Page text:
Blackadder. Copyright: BBC / Tiger Aspect Productions
Blackadder

Blackadder

  • TV sitcom
  • BBC One
  • 1983 - 2000
  • 26 episodes (4 series)

The Blackadder dynasty has run through English history since time immemorial, seemingly always hampered by a Baldrick, and often a Percy and Melchett. Stars Rowan Atkinson, Tony Robinson, Tim McInnerny, Hugh Laurie, Stephen Fry and more.

Blackadder. Image shows from L to R: Captain Kevin Darling (Tim McInnerny), Captain Edmund Blackadder (Rowan Atkinson), General Melchett (Stephen Fry), Baldrick (Tony Robinson), Lieutenant George Barleigh (Hugh Laurie)

Key details

Genre
Sitcom
Broadcast
1983 - 2000
Channels
BBC One
Episodes
26 (4 series), plus 2 charity specials
Stars
Rowan Atkinson, Tony Robinson, Tim McInnerny, Hugh Laurie, Stephen Fry, Brian Blessed, Miranda Richardson, Patsy Byrne and more
Writers
Richard Curtis, Ben Elton, Rowan Atkinson and William Shakespeare
Directors
Mandie Fletcher, Martin Shardlow and Richard Boden
Producer
John Lloyd
Companies

Like a stain on the eiderdown of English history, the Blackadder family has been present at some of the greatest events in our nation's past. We join their tale in the late 1400s, with Edmund Plantagenat, alias 'The Black Adder', the weasley 'spare' son of King Richard IV.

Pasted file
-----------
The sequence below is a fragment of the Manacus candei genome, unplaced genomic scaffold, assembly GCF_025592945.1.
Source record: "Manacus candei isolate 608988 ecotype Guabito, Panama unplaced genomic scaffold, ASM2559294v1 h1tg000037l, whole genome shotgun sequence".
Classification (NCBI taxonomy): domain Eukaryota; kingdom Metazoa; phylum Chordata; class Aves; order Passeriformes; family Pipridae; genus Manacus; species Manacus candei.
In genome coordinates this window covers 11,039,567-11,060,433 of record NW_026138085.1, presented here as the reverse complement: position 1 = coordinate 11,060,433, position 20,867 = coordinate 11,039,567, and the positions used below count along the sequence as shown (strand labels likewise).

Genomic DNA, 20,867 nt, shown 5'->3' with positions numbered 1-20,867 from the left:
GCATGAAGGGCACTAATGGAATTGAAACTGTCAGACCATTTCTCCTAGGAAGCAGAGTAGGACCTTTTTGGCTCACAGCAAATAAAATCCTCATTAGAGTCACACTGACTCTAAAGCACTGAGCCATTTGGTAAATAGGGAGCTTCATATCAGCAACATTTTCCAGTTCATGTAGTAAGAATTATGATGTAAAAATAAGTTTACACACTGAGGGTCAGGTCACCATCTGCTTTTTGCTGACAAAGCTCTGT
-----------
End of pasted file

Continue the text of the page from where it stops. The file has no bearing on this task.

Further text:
En route to the dawn of the new millennium in 2000, we bump into Lords and Sirs of the dynasty including those from the times of King Charles I, Prince George in Regency England, the Captain Blackadder of World War I, and Elizabeth I's favourite Lord.

Additional details

Tagline
The most gripping sitcom since 1380
Also known as
  • Blackadder's Christmas Carol (Special)
  • Blackadder: The Cavalier Years (Special)
  • Blackadder Back & Forth (Special)
  • Blackadder Goes Forth (Series 4)
  • Black Adder The Third (Series 3)
  • Blackadder II (Series 2)
  • The Black Adder (Series 1)
Production
Studio
Camera set-up
Multi-camera
Picture
Colour
Soundtrack
All original music composed by Howard Goodall. Closing theme to Blackadder Back & Forth sung by Giles Underwood.

Website links

Broadcast details

First broadcast
Wednesday 15th June 1983 at 9:25pm on BBC One
Most recent repeats

Recording details

  • BBC Television Centre

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